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How much power do I need to buy after building computer?
When assembling a computer, many people immediately choose a large power supply, and some even buy a 600W power supply. Of course, this does not mean that buying a high-capacity power supply is wrong. After all, a high-power power supply is a family heirloom. Money that will come out in vain is better to add to other hardware, so how to see how much power host needs?
Power depends on "nominal power". Currently, power supply ratings are typically over 200W. Then, in order to decide what power rating is needed, we must calculate approximate power consumption of corresponding host.
There are many ways to calculate power consumption of a computer. I won't mention these high tech methods. Statistical calculations are made for power consumption at. As for power consumption of each piece of iron, it should be clearly stated in instructions or on packing box for you to see for yourself, and it should be easy to add.
The following is a short list of common power consumption ranges for several types of equipment, which are not always accurate and are for reference only.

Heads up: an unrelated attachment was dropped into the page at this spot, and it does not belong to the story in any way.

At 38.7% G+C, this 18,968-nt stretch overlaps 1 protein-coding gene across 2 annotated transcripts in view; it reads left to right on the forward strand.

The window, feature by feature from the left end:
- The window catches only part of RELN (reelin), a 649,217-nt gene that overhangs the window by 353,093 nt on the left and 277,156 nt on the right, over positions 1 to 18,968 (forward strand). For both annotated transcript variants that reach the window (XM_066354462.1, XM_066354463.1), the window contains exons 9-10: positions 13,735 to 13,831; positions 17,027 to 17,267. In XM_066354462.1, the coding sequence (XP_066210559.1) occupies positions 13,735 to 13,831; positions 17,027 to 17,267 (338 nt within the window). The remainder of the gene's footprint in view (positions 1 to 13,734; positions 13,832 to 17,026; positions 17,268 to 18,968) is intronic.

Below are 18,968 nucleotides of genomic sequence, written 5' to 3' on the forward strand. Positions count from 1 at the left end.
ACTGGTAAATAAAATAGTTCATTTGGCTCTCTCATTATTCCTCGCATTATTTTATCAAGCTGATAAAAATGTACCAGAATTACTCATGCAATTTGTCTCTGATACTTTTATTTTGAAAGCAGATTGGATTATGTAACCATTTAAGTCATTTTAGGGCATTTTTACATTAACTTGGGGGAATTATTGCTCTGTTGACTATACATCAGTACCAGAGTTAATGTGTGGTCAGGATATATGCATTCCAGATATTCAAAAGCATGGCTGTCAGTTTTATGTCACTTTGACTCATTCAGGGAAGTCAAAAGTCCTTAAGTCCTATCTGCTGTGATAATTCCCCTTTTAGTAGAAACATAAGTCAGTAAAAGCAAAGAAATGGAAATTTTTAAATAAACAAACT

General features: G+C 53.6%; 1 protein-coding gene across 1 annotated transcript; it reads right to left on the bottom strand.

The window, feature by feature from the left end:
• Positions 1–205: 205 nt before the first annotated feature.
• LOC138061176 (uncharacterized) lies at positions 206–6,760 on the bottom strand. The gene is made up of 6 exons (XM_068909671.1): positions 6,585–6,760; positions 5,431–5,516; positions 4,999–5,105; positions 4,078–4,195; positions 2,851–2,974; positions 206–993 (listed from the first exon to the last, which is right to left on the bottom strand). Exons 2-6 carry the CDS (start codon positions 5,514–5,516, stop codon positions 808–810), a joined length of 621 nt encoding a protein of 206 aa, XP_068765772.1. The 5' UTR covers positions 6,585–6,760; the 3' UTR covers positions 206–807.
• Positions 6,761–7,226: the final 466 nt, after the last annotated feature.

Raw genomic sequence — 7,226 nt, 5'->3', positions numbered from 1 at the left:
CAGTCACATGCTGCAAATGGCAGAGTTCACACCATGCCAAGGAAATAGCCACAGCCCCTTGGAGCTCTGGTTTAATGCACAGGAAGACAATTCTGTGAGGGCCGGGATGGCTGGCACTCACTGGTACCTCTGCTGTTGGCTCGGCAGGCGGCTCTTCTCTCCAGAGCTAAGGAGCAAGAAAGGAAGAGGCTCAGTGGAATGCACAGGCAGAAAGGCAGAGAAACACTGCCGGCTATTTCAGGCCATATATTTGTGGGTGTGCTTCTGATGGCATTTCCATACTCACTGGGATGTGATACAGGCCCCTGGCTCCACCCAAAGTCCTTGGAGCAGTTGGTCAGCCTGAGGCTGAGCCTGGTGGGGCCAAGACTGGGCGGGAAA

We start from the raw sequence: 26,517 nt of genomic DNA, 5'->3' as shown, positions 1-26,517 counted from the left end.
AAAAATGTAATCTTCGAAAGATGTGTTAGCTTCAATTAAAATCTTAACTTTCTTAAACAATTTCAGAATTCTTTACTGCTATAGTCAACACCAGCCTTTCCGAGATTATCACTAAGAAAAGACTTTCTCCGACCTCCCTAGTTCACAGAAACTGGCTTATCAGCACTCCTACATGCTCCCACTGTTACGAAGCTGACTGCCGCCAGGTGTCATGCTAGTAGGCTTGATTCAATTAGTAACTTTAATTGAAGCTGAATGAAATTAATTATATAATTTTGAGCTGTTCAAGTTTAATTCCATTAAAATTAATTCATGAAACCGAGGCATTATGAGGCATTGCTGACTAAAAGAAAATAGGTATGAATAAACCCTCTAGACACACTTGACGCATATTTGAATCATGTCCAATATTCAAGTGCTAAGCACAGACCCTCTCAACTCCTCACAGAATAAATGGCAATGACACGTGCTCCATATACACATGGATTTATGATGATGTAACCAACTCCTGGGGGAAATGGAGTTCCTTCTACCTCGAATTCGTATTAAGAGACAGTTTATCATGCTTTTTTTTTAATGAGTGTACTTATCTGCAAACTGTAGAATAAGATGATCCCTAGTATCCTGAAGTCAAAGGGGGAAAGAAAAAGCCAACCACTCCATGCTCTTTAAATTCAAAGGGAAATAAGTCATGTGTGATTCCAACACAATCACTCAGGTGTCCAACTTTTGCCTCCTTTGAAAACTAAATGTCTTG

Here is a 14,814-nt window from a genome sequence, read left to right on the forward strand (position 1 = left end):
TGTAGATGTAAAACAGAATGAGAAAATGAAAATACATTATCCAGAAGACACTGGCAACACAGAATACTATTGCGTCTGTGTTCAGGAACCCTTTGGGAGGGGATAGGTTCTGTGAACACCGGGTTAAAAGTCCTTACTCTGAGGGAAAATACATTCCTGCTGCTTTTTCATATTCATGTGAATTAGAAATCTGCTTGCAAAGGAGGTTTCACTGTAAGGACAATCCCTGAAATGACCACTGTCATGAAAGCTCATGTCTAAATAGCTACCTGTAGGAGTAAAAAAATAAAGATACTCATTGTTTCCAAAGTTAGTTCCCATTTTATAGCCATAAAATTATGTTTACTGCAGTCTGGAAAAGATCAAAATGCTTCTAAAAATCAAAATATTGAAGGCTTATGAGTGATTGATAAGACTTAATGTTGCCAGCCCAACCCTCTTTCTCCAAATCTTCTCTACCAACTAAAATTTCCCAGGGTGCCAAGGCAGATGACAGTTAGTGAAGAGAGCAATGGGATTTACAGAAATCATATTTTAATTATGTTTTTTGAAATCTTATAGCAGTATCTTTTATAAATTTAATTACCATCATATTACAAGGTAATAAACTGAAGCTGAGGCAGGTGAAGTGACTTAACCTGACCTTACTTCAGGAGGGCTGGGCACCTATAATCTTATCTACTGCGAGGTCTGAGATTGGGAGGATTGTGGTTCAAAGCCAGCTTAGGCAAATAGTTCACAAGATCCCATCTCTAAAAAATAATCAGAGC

CPU: Approximately 80-150W
Graphics card: approx. 10-250W (Main display typically approx. 10W)
Hard Drive: Approximately 8-10W
Motherboard: Approx. 25-35W
Memory: Approx. 1-3W
CD-ROM drive: approx. 20W
Keyboard+mouse+fan, etc.: Approx. 15W-30W
That is, by most calculations, only about 500 watts. Of course, if you think that this is troublesome, then it can be simpler, that is, processor power + video card power + 120W.
If you need more detailed calculations, you can search Internet for power consumption calculators. There are many, but most of models are not very complete. Here I recommend Huntkey. The official website has a power consumption calculator. quite a few models, if you know best ones, share them in the comments.
For normal office computers with a primary display, a rated power supply of 300W is sufficient. If a discrete graphics card will be added, select a power supply rating of around 400W. Generally, a rated power supply of 400W is sufficient for a quad/six-core mid-range independent display, and about 500W is recommended for a mid-range and high-end six-core independent display. for some high-performance fever overclocking hosts, power supply requirements are higher.